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ADJKERNTZ(8)		FreeBSD	System Manager's Manual		  ADJKERNTZ(8)

     adjkerntz -- adjust local time CMOS clock to reflect time zone changes
     and keep current timezone offset for the kernel

     adjkerntz -i
     adjkerntz -a [-s]

     The adjkerntz utility maintains the proper	relationship between the ker-
     nel clock,	which is always	set to UTC, and	the CMOS clock,	which may be
     set to local time.	 The adjkerntz utility also informs the	kernel about
     machine timezone shifts to	maintain proper	timestamps for local time file
     systems such as the MS-DOS	file system.  The main purpose of this thing
     is	not general fixing of initially	broken MS-DOS file timestamp idea but
     keeping the same timestamps between FreeBSD MS-DOS	file system and	MS-DOS
     operating system installed	on the same machine.  If the file
     /etc/wall_cmos_clock exists, it means that	CMOS clock keeps local time
     (MS-DOS and MS-Windows compatible mode).  If that file does not exist, it
     means that	the CMOS clock keeps UTC time.	The adjkerntz utility passes
     this state	to the machdep.wall_cmos_clock kernel variable.

     Adjustments may be	needed at system startup and shutdown, and whenever a
     time zone change occurs.  To handle these different situations, adjkerntz
     is	invoked	in two ways:

     -i	   This	form handles system startups and shutdowns.  The adjkerntz
	   utility is invoked with this	option from /etc/rc on entry to	multi-
	   user	mode, before any other daemons have been started.  The
	   adjkerntz utility puts itself into the background.  Then, for a
	   local time CMOS clock, adjkerntz reads the local time from it and
	   sets	the kernel clock to the	corresponding UTC time.	 The adjkerntz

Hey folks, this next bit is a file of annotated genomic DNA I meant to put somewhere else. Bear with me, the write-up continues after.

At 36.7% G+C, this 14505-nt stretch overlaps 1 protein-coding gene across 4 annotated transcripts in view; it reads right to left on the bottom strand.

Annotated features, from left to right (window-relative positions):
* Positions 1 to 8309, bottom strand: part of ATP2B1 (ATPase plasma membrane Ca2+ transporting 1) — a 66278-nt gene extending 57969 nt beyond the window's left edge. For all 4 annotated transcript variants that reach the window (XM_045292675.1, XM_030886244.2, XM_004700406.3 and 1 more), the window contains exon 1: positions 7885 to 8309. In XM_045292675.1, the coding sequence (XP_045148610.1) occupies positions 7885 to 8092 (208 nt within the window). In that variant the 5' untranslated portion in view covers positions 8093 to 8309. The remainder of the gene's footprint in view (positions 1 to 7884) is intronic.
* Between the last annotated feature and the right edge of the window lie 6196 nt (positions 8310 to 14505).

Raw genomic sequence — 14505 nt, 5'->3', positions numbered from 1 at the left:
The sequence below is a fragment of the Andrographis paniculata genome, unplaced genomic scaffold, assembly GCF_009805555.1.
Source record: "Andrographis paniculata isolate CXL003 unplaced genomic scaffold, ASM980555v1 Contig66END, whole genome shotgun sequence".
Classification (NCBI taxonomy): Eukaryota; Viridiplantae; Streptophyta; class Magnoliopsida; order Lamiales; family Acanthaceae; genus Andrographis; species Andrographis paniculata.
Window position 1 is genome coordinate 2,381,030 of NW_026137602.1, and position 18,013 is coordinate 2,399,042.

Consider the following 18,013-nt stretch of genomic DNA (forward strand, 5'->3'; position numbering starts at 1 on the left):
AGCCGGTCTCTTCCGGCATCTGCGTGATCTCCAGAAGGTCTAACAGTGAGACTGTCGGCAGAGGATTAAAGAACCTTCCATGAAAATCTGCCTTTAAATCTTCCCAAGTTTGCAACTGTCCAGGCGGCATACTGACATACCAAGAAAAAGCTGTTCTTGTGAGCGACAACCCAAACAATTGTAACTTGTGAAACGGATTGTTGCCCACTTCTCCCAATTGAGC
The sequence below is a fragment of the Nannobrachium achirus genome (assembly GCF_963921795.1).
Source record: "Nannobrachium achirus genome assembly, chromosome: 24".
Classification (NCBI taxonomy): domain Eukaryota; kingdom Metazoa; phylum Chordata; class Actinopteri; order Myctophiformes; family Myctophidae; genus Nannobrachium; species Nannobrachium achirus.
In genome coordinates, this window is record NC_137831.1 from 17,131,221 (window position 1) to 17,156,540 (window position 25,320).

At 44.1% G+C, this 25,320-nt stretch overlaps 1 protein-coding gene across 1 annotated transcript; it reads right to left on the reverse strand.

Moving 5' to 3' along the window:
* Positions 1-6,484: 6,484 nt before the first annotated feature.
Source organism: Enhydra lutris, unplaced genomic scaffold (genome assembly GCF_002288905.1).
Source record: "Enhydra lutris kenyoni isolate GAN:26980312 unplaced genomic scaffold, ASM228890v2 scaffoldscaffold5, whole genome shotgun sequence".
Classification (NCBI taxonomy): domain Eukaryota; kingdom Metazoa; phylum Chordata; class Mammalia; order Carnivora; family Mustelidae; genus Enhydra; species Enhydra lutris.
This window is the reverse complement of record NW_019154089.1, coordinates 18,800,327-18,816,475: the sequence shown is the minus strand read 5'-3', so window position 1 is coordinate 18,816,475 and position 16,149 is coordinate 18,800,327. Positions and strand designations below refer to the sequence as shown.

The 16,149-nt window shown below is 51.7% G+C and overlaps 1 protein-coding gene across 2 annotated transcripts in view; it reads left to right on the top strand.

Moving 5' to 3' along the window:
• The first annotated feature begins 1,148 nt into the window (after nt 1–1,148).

utility also	stores the local time zone offset into the
	   machdep.adjkerntz kernel variable, for use by subsequent invoca-
	   tions of 'adjkerntz -a' and by local	time file systems.

	   For a local time CMOS clock 'adjkerntz -i' pauses, and remains
	   inactive as a background daemon until it receives a SIGTERM.	 The
	   SIGTERM will	normally be sent by init(8) when the system leaves
	   multi-user mode (usually, because the system	is being shut down).
	   After receiving the SIGTERM,	adjkerntz reads	the UTC	kernel clock
	   and updates the CMOS	clock, if necessary, to	ensure that it
	   reflects the	current	local time zone.  Then adjkerntz exits.

     -a	[-s]
	   This	form is	used to	update the local time CMOS clock and kernel
	   machdep.adjkerntz variable when time	zone changes occur, e.g., when
	   entering or leaving daylight	savings	time.  The adjkerntz utility
	   uses	the kernel clock's UTC time, the previously stored time	zone
	   offset, and the changed time	zone rule to calculate a new time zone
	   offset.  It stores the new offset into the machdep.adjkerntz	kernel
	   variable, and updates the wall CMOS clock to	the new	local time.
	   If 'adjkerntz -a' was started at a nonexistent time (during a time-
	   zone	change), it exits with a warning diagnostic unless the -s
	   option was used, in which case adjkerntz sleeps 30 minutes and
	   tries again.

	   This	form should be invoked from root's crontab(5) every half hour
	   between midnight and	5am, when most modern time zone	changes	occur.
	   Warning: do not use the -s option in	a crontab(5) command line, or
	   multiple 'adjkerntz -a' instances could conflict with each other.

     The adjkerntz utility clears the kernel timezone structure	and makes the
     kernel clock run in the UTC time zone.  Super-user	privileges are
     required for all operations.

     TZ		 Time zone change rule,	see tzset(3); not needed when
		 tzsetup(8) or zic(8) is used.

     /etc/localtime	   Current zoneinfo file, see tzsetup(8) and zic(8).
     /etc/wall_cmos_clock  Empty file.	Its presence indicates that the
			   machine's CMOS clock	is set to local	time, while
			   its absence indicates a UTC CMOS clock.

     No	diagnostics.  If an error occurs, adjkerntz logs an error message via
     syslog(3) and exits with a	nonzero	return code.

     tzset(3), crontab(5), mount_msdosfs(8), rc(8), sysctl(8), tzsetup(8),

     The adjkerntz utility appeared in FreeBSD 1.0.

     Andrey A. Chernov <>

FreeBSD	9.2			 April 4, 1996			   FreeBSD 9.2


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